Legendary singer, Majekodunmi Fasheke, aka Majek Fashek, has had a colourful career that was interrupted by drug abuse. Also known as The Rainmaker, he tells TOFARATI IGE about his future plans
What major change would we be seeing in Majek Fashek?
The change is that Majek Fashek is born again. I believe in Jesus Christ and you will see that in my new music. When one is born again, it means old things have passed away. I’m not interested in women, drugs, alcohol and other things like that. I’m only going to be concentrating on making good music for my fans.
Would you be doing gospel music?
My music is timeless and that’s why I’m a star in America. To make good music, it has to be timeless. I do not fit into any particular genre of music and it is God that gave me that gift. The music industry now is populated by young boys and I’m happy about that.
But some people believe you were not able to break into the American market, what do you have to say about that?
Majek Fashek is the number one musician in the whole Africa of all time to have broken into the American market. If you go to San Francisco, you will see my name written boldly in their hall of fame. I was on the David Letterman Show and that is one of the biggest platforms in America that has played host to great people like Barack Obama, Bill Clinton, among others. In America, they have a structure of classifying stars from superstar to megastar and legend. I am classified as a legend with people like Bob Marley, Whitney Houston, among others. I am not a social media musician. In 1987, there was only one TV station in Nigeria but my music was able to blow over to the US. It is not like these days when you can just record a video on social media, and people will see it all over the world immediately. In those days, Lucky Dube would open shows for me. I also went on an American tour with great musicians like Jimmy Cliff, among others. I was featured in New York Times and other A-list media; and all these information are on the Internet for you to confirm. Till date, no other African musician has been able to do that. One of my songs, I am not Afraid, has been sampled by over 200 American musicians including Bono. I used to be very good friends with Michael Jackson and that is why I named my last child, Michael.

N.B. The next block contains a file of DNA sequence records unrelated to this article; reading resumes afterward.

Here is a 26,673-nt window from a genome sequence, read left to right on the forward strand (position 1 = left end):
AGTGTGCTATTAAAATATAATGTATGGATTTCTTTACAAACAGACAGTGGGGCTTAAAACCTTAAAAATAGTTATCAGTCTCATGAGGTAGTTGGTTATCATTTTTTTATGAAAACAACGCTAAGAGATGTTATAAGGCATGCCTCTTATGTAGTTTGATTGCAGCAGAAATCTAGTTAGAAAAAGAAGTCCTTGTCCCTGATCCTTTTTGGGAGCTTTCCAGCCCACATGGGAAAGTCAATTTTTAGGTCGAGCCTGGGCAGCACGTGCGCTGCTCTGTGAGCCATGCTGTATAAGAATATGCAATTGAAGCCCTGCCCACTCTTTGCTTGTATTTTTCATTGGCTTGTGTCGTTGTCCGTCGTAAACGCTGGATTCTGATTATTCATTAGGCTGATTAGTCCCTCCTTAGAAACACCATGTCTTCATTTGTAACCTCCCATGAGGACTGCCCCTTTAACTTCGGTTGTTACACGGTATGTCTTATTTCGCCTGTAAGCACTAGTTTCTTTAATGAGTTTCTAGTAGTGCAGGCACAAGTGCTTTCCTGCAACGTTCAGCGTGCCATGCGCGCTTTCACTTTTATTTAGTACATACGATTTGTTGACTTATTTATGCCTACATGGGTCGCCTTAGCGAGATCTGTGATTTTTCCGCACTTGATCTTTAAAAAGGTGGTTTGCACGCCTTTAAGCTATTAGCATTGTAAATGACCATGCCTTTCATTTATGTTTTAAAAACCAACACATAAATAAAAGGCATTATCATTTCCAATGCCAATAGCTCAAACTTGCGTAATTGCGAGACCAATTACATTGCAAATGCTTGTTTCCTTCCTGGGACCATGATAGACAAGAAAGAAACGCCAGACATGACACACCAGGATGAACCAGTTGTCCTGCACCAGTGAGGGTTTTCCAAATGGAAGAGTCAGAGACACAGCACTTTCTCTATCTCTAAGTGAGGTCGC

What issues would you be addressing with your music?
I make conscious music. I’m not a politician but a musician. But this time, I will be paying special attention to young children. My forthcoming album is titled Weep not Children. Our leaders have destroyed the younger generation and it seems like we don’t even know where we are going. But in my meditation and spiritualism, God gave me a message to sing for the children. The album is absolutely dedicated to the children of Nigeria and Africa. There are a lot of children on the road who have nothing to do because they are not educated and equipped. Their parents did not take care of them and the government does not fulfill its responsibilities towards them. In England and other developed countries, the people have access to free healthcare. They also have free education, and the government provides buses that would take them right from their homes and bring them back. The sad thing is that many of our leaders were beneficiaries of free education. In those days, there were missionary schools but nowadays even the schools built by religious institutions are so expensive that average people cannot afford their fees. As a prisoner of conscience, I plan to come back to Nigeria and mobilise the children of the future. These Boko Haram terrorists were once children. It was what was instilled in them that made them turn out this way. Ten per cent of the proceeds of the album will go to the children of Africa. Our shows would also be held at lots of different venues that would be accessible to people, not just in Victoria Island or the high-end areas. Nowadays, people hold concerts and charge N5, 000 for the cheapest regular tickets and millions of Naira for tables. Meanwhile, that is the two weeks’ wages of many Nigerians. How is the common man supposed to attend those types of shows? It is only for the elite. It is not bad to charge as much as you want for a classy event, but there should also be considerations for low-income earners. Back in the days, we had affordable events like Lekki Sun Splash, which people from all walks of life could conveniently attend. For our shows, we would be going to places like Ladipo Market, Oshodi, and National Stadium, Surulere. A lot of the people in those places spend most of their time working and they do not have the luxury of attending events to let off steam. We have plans to organise free shows for such people. We would also visit prisons, motherless babies’ homes, among others.